The show was recorded by Tim “Cyfan” who recorded Mark’s show last year as well as some other notable shows I’ve been to in the last five or so years (Cracker Acoustic Duo at the Mill, Richard Buckner at the Picador) and he does a top-notch job. It will be interesting to hear how this translates to audio.
Frankly, the acoustic setting of this show really presented an accurate picture of the Flood album, in my opinion, and even the most uptempo track on the album “Chamerlain, SD” with its “Kansas City” rhythm translated well to this twin acoustic attack. A few of the songs enjoyed an extended workout. A notable one was the ominous “When the Wind Comes Up” which got a really nice guitar solo in the middle. That’s a song on the album I wish had been longer, so it was great to hear what they can do with the song in a live setting.
Of course the crowd really responded to the familiar Jayhawks catalog and certainly songs like “Waiting for the Sun,” “Two Angels,” and “Blue” paid appropriate tribute to their shared past.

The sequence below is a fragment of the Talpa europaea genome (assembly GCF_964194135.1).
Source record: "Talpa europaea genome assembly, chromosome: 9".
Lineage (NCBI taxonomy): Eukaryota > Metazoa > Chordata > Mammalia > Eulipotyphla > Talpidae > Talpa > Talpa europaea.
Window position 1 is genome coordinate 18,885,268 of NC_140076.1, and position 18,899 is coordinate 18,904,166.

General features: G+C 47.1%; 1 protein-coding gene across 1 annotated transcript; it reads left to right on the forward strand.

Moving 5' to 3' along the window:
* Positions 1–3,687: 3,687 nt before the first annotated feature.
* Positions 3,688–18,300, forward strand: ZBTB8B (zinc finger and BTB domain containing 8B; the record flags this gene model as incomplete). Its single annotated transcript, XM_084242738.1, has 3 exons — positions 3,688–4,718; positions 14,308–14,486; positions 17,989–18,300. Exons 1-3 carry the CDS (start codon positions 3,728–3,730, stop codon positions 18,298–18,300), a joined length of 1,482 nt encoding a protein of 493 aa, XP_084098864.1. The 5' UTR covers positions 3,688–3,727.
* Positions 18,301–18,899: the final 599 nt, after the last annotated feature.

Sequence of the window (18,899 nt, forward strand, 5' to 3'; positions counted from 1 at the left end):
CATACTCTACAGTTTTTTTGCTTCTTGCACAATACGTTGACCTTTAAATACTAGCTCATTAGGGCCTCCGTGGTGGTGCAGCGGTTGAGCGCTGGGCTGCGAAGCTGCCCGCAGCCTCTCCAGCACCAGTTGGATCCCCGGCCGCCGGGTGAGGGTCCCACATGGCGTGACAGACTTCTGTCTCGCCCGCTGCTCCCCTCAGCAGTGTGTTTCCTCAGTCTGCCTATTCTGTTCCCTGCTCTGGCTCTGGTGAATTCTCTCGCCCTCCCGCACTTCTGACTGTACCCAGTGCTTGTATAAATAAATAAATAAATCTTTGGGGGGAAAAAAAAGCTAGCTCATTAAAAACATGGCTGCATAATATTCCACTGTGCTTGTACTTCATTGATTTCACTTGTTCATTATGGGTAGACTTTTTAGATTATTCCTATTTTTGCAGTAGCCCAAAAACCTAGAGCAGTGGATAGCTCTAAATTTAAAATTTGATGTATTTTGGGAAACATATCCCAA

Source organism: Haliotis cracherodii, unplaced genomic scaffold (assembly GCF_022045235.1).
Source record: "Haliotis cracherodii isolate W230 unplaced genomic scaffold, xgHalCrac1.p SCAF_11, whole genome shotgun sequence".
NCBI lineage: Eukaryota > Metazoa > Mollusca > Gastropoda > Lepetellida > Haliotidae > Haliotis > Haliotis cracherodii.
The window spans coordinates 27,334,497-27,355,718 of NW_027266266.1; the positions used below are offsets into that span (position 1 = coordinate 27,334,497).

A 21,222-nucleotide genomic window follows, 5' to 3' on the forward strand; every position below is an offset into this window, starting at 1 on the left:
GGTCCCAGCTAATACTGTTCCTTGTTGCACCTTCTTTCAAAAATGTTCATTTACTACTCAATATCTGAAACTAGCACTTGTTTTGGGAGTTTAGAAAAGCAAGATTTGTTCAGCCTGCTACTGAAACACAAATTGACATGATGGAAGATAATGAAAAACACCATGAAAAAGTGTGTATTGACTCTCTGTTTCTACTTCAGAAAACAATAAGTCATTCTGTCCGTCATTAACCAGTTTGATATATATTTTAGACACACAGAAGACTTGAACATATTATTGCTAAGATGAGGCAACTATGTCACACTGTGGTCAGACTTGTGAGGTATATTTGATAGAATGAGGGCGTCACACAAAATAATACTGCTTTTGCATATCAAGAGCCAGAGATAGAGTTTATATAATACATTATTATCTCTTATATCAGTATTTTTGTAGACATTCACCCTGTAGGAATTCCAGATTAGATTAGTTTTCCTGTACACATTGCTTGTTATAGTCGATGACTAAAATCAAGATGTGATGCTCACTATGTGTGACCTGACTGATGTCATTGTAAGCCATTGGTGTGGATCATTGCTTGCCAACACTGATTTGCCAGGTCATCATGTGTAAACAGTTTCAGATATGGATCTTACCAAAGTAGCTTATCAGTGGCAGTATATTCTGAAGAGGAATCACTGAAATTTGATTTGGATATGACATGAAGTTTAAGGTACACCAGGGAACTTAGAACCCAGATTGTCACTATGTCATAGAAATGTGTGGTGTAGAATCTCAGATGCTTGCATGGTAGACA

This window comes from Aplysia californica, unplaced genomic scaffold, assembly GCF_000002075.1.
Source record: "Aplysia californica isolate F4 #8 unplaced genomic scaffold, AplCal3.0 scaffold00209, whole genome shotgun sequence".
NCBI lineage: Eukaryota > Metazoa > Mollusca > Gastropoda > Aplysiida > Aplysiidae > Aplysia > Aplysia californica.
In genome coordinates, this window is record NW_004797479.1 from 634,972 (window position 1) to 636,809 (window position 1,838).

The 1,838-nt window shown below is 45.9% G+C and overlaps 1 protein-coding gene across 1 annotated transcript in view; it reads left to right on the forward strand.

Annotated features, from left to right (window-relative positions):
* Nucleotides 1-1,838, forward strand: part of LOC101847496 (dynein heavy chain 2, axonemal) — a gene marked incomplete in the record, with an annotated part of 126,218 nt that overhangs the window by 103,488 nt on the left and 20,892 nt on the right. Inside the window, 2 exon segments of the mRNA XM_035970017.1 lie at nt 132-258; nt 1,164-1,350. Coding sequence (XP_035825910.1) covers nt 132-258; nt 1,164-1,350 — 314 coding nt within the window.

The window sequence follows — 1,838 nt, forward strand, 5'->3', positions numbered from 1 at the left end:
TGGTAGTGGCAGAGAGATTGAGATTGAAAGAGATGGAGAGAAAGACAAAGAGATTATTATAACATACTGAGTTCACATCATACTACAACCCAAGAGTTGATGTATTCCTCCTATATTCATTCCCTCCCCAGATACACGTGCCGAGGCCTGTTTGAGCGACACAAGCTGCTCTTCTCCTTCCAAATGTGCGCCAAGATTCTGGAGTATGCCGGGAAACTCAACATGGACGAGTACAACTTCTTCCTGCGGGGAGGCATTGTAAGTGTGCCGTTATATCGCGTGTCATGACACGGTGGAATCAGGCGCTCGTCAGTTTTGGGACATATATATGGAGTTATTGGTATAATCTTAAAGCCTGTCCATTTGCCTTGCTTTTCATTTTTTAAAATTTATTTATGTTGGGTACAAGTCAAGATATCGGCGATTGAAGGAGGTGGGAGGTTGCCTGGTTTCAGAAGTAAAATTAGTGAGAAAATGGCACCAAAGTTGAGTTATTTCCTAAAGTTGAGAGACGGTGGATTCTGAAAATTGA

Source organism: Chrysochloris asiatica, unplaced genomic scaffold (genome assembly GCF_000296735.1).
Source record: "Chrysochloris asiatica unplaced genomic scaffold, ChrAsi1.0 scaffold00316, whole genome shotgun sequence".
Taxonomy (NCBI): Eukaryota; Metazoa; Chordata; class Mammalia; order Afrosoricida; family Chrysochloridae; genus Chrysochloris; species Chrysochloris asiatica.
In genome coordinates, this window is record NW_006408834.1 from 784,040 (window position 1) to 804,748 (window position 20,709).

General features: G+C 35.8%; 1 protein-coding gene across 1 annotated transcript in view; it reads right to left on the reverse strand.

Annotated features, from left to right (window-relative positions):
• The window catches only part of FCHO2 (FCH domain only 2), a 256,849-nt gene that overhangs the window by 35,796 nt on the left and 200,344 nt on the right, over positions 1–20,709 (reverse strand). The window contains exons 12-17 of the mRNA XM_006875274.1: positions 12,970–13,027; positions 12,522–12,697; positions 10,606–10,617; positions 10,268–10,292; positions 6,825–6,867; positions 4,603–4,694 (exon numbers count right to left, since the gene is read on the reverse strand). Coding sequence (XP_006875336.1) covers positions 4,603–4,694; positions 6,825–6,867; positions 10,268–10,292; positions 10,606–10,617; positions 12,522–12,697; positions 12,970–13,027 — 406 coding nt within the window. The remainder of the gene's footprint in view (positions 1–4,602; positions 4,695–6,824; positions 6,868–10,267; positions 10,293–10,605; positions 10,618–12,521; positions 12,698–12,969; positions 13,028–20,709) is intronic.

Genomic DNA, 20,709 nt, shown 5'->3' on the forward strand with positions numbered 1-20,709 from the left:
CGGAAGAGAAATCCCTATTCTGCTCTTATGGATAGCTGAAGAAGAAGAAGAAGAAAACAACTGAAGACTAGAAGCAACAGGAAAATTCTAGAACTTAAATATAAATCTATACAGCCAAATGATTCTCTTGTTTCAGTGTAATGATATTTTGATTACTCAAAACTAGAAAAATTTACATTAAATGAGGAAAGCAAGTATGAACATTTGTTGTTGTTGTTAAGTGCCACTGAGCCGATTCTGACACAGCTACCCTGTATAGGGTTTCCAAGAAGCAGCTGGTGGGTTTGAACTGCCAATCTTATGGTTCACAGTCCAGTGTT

In a surprising and generous gesture Mark announced that they would be donating the proceeds from their CD’s that night to help CSPS in its recovery from last year’s flood damage. Additionally, they would hang around afterwords and sign every copy! These sales donated $750 to the Iowa Artist Relief Fund. A very touching gesture, indeed!
It is notable how the new Flood songs fit so well with the established Jayhawks catalog and even after having the new album on my iPhone for a while quite a few of the songs were instantly familiar to me thanks to the well-crafted hooks they use. Songs like “Bicycle” with it’s repeated “hallelujah” followed by dirty guitar run and slide guitar and “Saturday Morning on Sunday Street” that wouldn’t sound out of place on a Simon and Garfunkel album are just as strong as “Blue” and “Two Angels” in my opinion. We are lucky to have these guys back together again.
After the show was over, a line quickly grew at the merch table as people queued up to have their CD’s signed. A congregation formed in the lobby area participating in the bubbly afterglow of a genuinely great show. I hesitated leaving for a minute fearing the Iowa winter would dash it away.
Click Here for the flickr photoset of the pictures I took at the show.